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Many parents and candidates seeking admission to universities for the 2022/2023 academic session have shifted their interest to private universities.
The survey in Abia shows that private universities have become viable alternatives due to the persistent strike by professors in public universities.
The National Teacher Action, under the Academic Staff Union of Universities (ASUU), has paralyzed academic activities in all federal universities across the country since February 14.
This unfortunate development, which has become permanent in the country, seems to have betrayed the population’s confidence in public universities.
Worried about the scenario, many admission seekers in the country, aided by their parents and guardians, are now resorting to private universities.
At Madonna University, Okija at Anambra, the Public Relations Officer, Mr. Emeka Okpara said that most of the courses offered at the institution’s Elele and Okija campuses were fully subscribed in the academic session which just took place. end.
According to Opara, since JAMB released the 2022 results, many people have called to inquire about our admission requirements.
A professor at the university, who requested anonymity, said the school had already exceeded its quota in some courses.
He said the institution is currently at risk of being sanctioned by the National Universities Commission (NUC).
At Tansian University, Umunya in Anambra, an admissions department staff member said that the university is already experiencing an increase in the number of admission seekers.
“We have had a good number of student enrollments since the university was established about 15 years ago.
“However, the level of registration has increased in the last year,” he said on condition of anonymity.
He attributed the development to ongoing industrial action by ASUU, in addition to the institution’s “excellent academic performance”.
Mr Lawrence Nwaimo, who is seeking admission to Paul University, Awka, said the school has commenced admission for the 2022/2023 academic session.
Nwaimo said many applicants find it difficult to gain admission due to the limited chances in the institution.
“I’ve been going to college for the past week and I usually meet a crowd of people at the admissions office every time I come,” he said.
In Ebonyi, Evangel University Public Relations Officer Dr. Thenz Nwali said the incessant strikes by ASUU and the Non-Academic Staff Union at public universities have led to more students demanding the admission to the institution.
An official from the university’s admissions department also said on condition of anonymity that many applicants come to the institution to apply for admission.
He said, “Relentless strikes at public universities have increased student enrollment in our school.
“Even applicants who did not have our institution as a first or second choice seek admission here.”
In Abia, the Vice Chancellor of Clifford University said that the 2021/2022 academic session has just ended and registration for the 2022/2023 session has not yet started.
“We will start enrolling new students in October.
“That’s when we’ll start to see the impact of the strike whether there’s an improvement or not,” the VC said.

“So at this time we don’t know what impact the strike will have on student enrollment,” Omeonu said.

He further stated that the statistics available on previous registrations did not show any increase as a result of the ASUU strikes.

In addition, Prof Ambrose Ugbogu, Vice Chancellor of All Saints Theological College and Seminary, said enrollment statistics for the university showed no increase in the past six months.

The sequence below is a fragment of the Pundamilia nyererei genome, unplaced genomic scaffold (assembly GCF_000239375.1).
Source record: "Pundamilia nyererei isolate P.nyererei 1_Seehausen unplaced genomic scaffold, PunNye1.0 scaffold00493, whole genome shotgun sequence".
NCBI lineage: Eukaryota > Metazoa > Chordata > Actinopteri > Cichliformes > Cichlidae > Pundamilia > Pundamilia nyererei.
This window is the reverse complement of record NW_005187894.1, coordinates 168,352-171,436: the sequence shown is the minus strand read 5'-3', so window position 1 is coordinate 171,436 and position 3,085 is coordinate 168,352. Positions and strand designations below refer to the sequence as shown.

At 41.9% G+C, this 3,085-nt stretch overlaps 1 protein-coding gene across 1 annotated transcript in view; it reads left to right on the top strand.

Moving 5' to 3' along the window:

Ugbogu said fees charged by private universities could be one of the factors discouraging students from switching from public to private universities.

“Also, those who were already admitted to public universities would not want to give up their admission,” he said.

He admitted, however, that some undergraduates and parents may begin to consider switching institutions if the strike drags on into the start of the 2022/2023 academic term.

The Principal Deputy Registrar/Head, Media and Public Relations, Gregory University, Uturu, Mr. Sleek Ogwo said that it would be difficult to give enrollment statistics, as the admission for 2022/2023 had not started.

Ogwo said the university has just completed its 2021/2022 session and will begin the admissions process soon.

“We can only determine if there is an increase in enrollment from our previous highs around October, when we should end admissions,” he said.

A relative, who identified herself as Ms. Gloria Duru, said she lost interest in public universities due to the continued disruption of university operations due to labor disputes between ASUU and the federal government. Duru said private universities had provided an alternative, provided they had the financial means.

She said she managed to get two of her children admitted to both Cliford University and Gregory University in Uturu.

In Imo, the Rev. Emeka Iheme, a senior lecturer in the Department of Philosophy at the Claretian University of Nigeria, Nekede, near Owerri, said the institution expected to more than double the number of students admitted in the last session.

Iheme said the university admitted at least 71 students in their first academic session in 2021 when the institution was established.

He said at least 300 prospective students have so far registered for the next session which was due to start in October.

He argued that the ASUU strike could be a factor since parents and guardians were confident that their children and wards would graduate in record time from private universities.

He further opined that the increase in university enrollment could be attributed to the introduction of new courses which are expected to start next term, following their accreditation by the NUC.

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